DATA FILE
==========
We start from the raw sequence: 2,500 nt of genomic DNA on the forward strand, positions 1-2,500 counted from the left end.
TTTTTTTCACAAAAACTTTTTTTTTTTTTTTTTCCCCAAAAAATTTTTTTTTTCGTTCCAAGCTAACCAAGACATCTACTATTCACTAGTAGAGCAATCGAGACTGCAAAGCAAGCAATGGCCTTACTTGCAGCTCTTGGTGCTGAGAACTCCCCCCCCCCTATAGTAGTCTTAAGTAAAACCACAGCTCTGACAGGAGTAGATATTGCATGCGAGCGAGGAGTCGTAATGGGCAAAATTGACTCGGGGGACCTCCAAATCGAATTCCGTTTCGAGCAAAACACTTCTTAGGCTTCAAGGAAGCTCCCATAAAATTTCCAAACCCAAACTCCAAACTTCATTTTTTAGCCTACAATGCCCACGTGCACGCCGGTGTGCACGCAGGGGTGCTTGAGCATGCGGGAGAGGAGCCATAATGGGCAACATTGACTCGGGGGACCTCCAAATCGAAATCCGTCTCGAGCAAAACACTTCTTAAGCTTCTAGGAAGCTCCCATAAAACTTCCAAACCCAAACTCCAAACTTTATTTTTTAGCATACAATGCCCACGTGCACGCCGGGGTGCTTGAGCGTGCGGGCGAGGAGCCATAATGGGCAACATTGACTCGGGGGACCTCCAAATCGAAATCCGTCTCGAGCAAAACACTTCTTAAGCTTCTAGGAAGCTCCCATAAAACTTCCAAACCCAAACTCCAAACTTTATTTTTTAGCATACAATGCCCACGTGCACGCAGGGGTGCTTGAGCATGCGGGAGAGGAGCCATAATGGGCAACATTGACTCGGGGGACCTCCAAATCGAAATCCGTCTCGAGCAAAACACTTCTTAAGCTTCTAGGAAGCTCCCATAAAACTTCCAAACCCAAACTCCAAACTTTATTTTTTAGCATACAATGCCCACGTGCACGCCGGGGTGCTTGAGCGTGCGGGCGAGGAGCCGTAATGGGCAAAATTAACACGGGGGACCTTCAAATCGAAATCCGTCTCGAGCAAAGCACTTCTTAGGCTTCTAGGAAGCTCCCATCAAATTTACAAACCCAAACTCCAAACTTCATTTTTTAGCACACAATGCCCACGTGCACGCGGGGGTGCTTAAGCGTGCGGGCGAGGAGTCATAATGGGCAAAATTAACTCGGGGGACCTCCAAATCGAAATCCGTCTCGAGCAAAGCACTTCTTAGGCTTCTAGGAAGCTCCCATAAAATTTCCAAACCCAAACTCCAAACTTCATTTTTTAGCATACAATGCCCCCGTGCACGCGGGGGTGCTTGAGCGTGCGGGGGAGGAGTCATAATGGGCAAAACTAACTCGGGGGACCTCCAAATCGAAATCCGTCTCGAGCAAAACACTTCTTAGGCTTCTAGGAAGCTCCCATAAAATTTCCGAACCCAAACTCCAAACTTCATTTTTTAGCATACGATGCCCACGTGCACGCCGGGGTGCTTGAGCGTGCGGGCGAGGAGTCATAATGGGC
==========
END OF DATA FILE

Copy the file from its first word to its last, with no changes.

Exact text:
We start from the raw sequence: 2,500 nt of genomic DNA on the forward strand, positions 1-2,500 counted from the left end.
TTTTTTTCACAAAAACTTTTTTTTTTTTTTTTTCCCCAAAAAATTTTTTTTTTCGTTCCAAGCTAACCAAGACATCTACTATTCACTAGTAGAGCAATCGAGACTGCAAAGCAAGCAATGGCCTTACTTGCAGCTCTTGGTGCTGAGAACTCCCCCCCCCCTATAGTAGTCTTAAGTAAAACCACAGCTCTGACAGGAGTAGATATTGCATGCGAGCGAGGAGTCGTAATGGGCAAAATTGACTCGGGGGACCTCCAAATCGAATTCCGTTTCGAGCAAAACACTTCTTAGGCTTCAAGGAAGCTCCCATAAAATTTCCAAACCCAAACTCCAAACTTCATTTTTTAGCCTACAATGCCCACGTGCACGCCGGTGTGCACGCAGGGGTGCTTGAGCATGCGGGAGAGGAGCCATAATGGGCAACATTGACTCGGGGGACCTCCAAATCGAAATCCGTCTCGAGCAAAACACTTCTTAAGCTTCTAGGAAGCTCCCATAAAACTTCCAAACCCAAACTCCAAACTTTATTTTTTAGCATACAATGCCCACGTGCACGCCGGGGTGCTTGAGCGTGCGGGCGAGGAGCCATAATGGGCAACATTGACTCGGGGGACCTCCAAATCGAAATCCGTCTCGAGCAAAACACTTCTTAAGCTTCTAGGAAGCTCCCATAAAACTTCCAAACCCAAACTCCAAACTTTATTTTTTAGCATACAATGCCCACGTGCACGCAGGGGTGCTTGAGCATGCGGGAGAGGAGCCATAATGGGCAACATTGACTCGGGGGACCTCCAAATCGAAATCCGTCTCGAGCAAAACACTTCTTAAGCTTCTAGGAAGCTCCCATAAAACTTCCAAACCCAAACTCCAAACTTTATTTTTTAGCATACAATGCCCACGTGCACGCCGGGGTGCTTGAGCGTGCGGGCGAGGAGCCGTAATGGGCAAAATTAACACGGGGGACCTTCAAATCGAAATCCGTCTCGAGCAAAGCACTTCTTAGGCTTCTAGGAAGCTCCCATCAAATTTACAAACCCAAACTCCAAACTTCATTTTTTAGCACACAATGCCCACGTGCACGCGGGGGTGCTTAAGCGTGCGGGCGAGGAGTCATAATGGGCAAAATTAACTCGGGGGACCTCCAAATCGAAATCCGTCTCGAGCAAAGCACTTCTTAGGCTTCTAGGAAGCTCCCATAAAATTTCCAAACCCAAACTCCAAACTTCATTTTTTAGCATACAATGCCCCCGTGCACGCGGGGGTGCTTGAGCGTGCGGGGGAGGAGTCATAATGGGCAAAACTAACTCGGGGGACCTCCAAATCGAAATCCGTCTCGAGCAAAACACTTCTTAGGCTTCTAGGAAGCTCCCATAAAATTTCCGAACCCAAACTCCAAACTTCATTTTTTAGCATACGATGCCCACGTGCACGCCGGGGTGCTTGAGCGTGCGGGCGAGGAGTCATAATGGGC